I did end up modifying my original layout to what's attached so I had 7 joists to sister. I put one end on the bearing wall below on the bathroom side and the other end is about 12" from the bearing.

I managed to pick all very straight lumber and crowned it all before ripping but had one piece with a little more crown and it's about 1/16th to 1/8th proud in the center of the span (despite my best efforts to stand on it while clamping).

What's the best way to level the crown? I don't think I'll have any continued use for a power planer but I could pick up a very cheap one and do that? I have a 4ft level and plan to check the rest after I finish scraping off the old adhesive.
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Old 01-12-2018, 05:07 PM   #21
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Well, you could use a hand plane. Sounds like you don't have very much to remove, so it's wouldn't be too much work. A block plane is always a good thing to have around.

Cheers, Wayne
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Old 01-12-2018, 05:16 PM   #22
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Originally Posted by Ben
2.5" construction screws every 8", staggered each set 1/2"
I'm not sure I understand your description, you should use two rows, one at the top and one at the bottom, each maybe 1.5" from the edge. Also, the 1" penetration into the main member of a 2.5" screw may not allow the screw to develop its full dowel bearing strength, the usual standard is a penetration of 10 diameters of the fasteners. I think a common spec is 10d common nails (3" x 0.148") at 12" o.c. in each row, top and bottom.

Of course, if the PL Premium creates a good enough bond, then the screws are really just to clamp the members together while the PL Premium cures. But glue is hard to calculate, so common practice is to use the nails as the calculable connection and use the glue for improved performance.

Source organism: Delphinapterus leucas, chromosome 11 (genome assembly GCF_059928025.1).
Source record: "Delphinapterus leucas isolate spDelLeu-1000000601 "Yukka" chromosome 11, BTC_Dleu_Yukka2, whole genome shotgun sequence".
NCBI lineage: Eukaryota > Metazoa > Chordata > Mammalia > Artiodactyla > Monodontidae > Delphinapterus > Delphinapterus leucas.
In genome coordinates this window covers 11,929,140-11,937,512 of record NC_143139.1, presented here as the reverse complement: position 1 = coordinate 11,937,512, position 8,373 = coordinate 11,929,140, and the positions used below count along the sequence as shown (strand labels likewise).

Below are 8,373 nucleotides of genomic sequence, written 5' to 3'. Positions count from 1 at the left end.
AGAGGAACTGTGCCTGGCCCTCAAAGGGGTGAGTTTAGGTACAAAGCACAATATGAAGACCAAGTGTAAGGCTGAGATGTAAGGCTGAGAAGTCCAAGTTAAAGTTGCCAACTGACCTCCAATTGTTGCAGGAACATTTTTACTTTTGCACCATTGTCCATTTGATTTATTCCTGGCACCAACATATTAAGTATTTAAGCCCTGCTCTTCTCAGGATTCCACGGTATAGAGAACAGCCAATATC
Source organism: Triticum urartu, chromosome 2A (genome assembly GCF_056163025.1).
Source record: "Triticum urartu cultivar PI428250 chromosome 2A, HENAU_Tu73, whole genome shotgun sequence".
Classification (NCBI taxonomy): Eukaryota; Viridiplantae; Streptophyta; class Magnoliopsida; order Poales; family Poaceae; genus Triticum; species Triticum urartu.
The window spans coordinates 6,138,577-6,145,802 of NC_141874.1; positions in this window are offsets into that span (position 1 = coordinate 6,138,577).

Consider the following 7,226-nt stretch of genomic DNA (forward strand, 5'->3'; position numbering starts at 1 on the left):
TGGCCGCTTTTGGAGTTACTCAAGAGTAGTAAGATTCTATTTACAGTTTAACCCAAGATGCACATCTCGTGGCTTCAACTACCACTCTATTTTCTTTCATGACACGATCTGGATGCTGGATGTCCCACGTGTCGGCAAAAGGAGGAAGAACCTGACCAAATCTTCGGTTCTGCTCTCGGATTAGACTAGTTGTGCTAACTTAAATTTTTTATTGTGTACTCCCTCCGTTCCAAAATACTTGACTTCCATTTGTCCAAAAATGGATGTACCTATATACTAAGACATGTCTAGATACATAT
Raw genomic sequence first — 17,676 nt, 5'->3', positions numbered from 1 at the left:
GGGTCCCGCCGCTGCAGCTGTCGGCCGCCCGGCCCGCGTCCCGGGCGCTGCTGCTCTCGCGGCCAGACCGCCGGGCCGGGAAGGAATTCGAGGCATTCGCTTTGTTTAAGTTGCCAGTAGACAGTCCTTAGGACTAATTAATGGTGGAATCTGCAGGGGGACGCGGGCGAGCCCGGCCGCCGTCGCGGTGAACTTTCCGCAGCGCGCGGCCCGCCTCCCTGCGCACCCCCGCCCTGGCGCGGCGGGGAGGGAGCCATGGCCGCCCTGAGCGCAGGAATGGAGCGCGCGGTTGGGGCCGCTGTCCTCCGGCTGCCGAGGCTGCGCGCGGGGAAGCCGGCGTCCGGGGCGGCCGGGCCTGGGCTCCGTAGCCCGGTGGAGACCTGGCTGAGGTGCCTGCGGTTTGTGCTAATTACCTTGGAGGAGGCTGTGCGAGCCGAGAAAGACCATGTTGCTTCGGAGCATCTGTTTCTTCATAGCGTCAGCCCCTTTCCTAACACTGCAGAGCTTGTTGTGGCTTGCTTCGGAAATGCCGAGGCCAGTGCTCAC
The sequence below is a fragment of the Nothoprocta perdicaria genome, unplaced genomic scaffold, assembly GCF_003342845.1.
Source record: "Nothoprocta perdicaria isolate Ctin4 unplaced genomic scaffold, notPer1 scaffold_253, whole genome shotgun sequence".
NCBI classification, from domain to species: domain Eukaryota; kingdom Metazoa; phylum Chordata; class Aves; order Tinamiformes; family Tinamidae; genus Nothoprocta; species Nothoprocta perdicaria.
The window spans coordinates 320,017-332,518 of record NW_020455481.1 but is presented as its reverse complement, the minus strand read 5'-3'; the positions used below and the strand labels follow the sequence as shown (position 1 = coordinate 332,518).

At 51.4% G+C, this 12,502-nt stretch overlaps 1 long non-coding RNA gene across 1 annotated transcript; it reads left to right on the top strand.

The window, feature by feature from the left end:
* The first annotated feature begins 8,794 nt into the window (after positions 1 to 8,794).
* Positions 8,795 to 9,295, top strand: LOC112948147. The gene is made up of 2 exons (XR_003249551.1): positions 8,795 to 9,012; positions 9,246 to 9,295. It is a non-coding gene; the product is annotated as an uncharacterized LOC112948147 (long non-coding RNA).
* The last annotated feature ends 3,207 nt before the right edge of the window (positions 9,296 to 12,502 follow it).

Cheers, Wayne
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Old 01-12-2018, 06:52 PM   #23
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Understood.

The pattern is 3 screws every 8 inches and every other set is offset 1/2" up/down

I did have C-clamps on tight when screwing them together but there are a few areas with less squeeze-out than other smaller projects I've done. It seemed like the PL Premium was a little less oozy than the liquid nails or started to set faster but that could just be me.

From what I read, the standard is usually 3 10d nails for a 2x8 at 16" spacing and I couldn't find anything very substantial on screw patterns other than some people prefer screws with glue for this.

It feels significantly stiffer now even before bracing or subfloor but it wasn't incredibly bouncy to begin with. I guess I could still add some 3" Timberlok screws every couple feet.
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Old 01-13-2018, 08:29 PM   #24
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I ended up buying a cheap power planer today and got the proud joist level and flush with the old one.

How level do the joists need to be? They all seem almost perfect along the length with a 4ft level but if I span 4 joists with it in some areas the straight edge will rock slightly on a higher joist. Maybe 1/16th. Is this close enough or should I spend a lot of time trying to plane them to be perfect?
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Old 01-16-2018, 11:16 AM   #25
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If you haven't done so already I'd plane or sand them down now Ben. But I'd really suggest a straight edge long enough to go across all of them at once.